Luckily, I was able to get my hands on a beta code for xCloud on iOS. Straight away I will tell you, that the service isn’t perfect… Not yet at least. Initially, you can launch a game and start playing instantly. However, you will start to notice, when the action gets fast-paced, lag becomes apparent. For my test, I tried Apex Legends. Now, I don’t recommend online gaming with xCloud just yet. While it’s possible, it’s not for all games, due to the controller latency between the cloud and inputs of your controller. I jumped on the firing range and to my surprise, it was very smooth, except for that small delay that you can feel when using the controller. I jumped online just to give it a try and when you’re dropping into the map with lots of people by your side, dropping in, you can start to see the limitations, with a bit of lag and screen tearing, which in most cases can mean an issue with the connection (not strong enough). While on Android, the experience was much smoother, the input lag was still prominent, but much better on both online and offline games. In saying this, the experience on iOS is very pleasant and it’s finally good to see this service come to Apple devices.

Apex wasn’t the best idea to start this test, so instead, I had jumped on one of Xbox’s newest games The Medium. Admittedly, even in the menu, there were frame drops, input lag, and just slightly longer loading times than normal. However, these minor things do not hinder your ability to play these games. If you can look through the issues (which should be improved upon as time goes on), the games are 100% playable, enjoyable, and dare I say, magnificent for the fact that I can play these games on the go.



The newest update on iOS allows you the ability to easily sync your Xbox controllers (via Bluetooth) to your Apple phone or tablet. Xbox One and Series X/S controllers are compatible and the process of connecting it to your Apple device is pretty straightforward, similar to how you’d connect the controller to your Xbox, you’ll be up and ready in seconds. xCloud also offers a touch-screen controller for some games that are compatible, such as tell-tale games for example. However, you won’t be able to play all games with the on-screen touch controllers as they have limited functionality compared to an Xbox controller. If you’re looking to connect any other type of controller to play on xCloud, at the moment, you’re out of luck.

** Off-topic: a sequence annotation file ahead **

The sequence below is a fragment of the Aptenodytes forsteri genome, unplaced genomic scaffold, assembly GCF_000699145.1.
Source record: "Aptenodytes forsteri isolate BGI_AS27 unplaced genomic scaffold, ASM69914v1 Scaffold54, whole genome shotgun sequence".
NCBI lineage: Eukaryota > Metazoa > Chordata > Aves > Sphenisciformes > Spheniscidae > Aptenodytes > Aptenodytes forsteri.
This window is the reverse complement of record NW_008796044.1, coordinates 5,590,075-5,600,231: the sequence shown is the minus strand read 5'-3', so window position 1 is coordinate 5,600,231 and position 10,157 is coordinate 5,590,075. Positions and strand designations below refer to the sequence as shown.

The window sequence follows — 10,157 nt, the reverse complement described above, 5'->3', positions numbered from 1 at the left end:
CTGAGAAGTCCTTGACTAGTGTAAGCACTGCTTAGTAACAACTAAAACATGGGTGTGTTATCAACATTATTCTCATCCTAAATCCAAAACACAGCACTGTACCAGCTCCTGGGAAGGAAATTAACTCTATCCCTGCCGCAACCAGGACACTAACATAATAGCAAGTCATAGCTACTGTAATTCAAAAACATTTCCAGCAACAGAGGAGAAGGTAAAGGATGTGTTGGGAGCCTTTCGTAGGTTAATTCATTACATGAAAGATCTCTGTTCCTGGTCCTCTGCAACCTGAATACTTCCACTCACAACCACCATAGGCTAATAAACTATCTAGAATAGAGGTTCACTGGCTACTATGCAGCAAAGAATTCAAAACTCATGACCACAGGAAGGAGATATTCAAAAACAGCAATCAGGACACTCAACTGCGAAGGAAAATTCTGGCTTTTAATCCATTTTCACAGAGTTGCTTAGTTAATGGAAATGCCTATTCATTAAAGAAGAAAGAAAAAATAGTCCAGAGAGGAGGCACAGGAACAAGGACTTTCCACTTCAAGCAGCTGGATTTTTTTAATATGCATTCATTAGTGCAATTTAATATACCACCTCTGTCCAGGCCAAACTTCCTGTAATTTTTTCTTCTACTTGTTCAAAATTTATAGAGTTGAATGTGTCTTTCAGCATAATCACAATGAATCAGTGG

Game Selection

It’s not only the games that you directly own that you can play. xCloud allows you to browse the Xbox game pass service (Xbox Live + game pass + xCloud are all included in your Xbox Live subscription by default). Game Pass has over 300 games you can choose from, while not all of them can be played on xCloud just yet, you still have over 100 games to choose and pick from and play directly from your device. There is a huge range of games on xCloud and Game Pass, so you’ll always be able to find something to play.



It doesn’t matter how big the game is, how beautiful it looks on your console/PC, it’s incredible to see xCloud processing and performing on your hand-held device. When playing smaller games like Overcooked or Gold With Your Friends (I love that game), it’s natural to see it on the small screen and they’re super fun to play. You still get hitches on the bigger titles, however, it’s amazing to see that Xbox has made it possible for cloud gaming on mobile devices, and as the technology gets better, the service does too.

As the service evolves, Xbox is able to update its ability to connect to the cloud. By the time Halo Infinite launches later this year, we might see it running on xCloud at flawless 4K resolution and high frame rates. While at the moment most games play in 720p 60FPS via xCloud on tablets and phones, the small size of phone screens and tablets, makes the games look like they are still in full HD.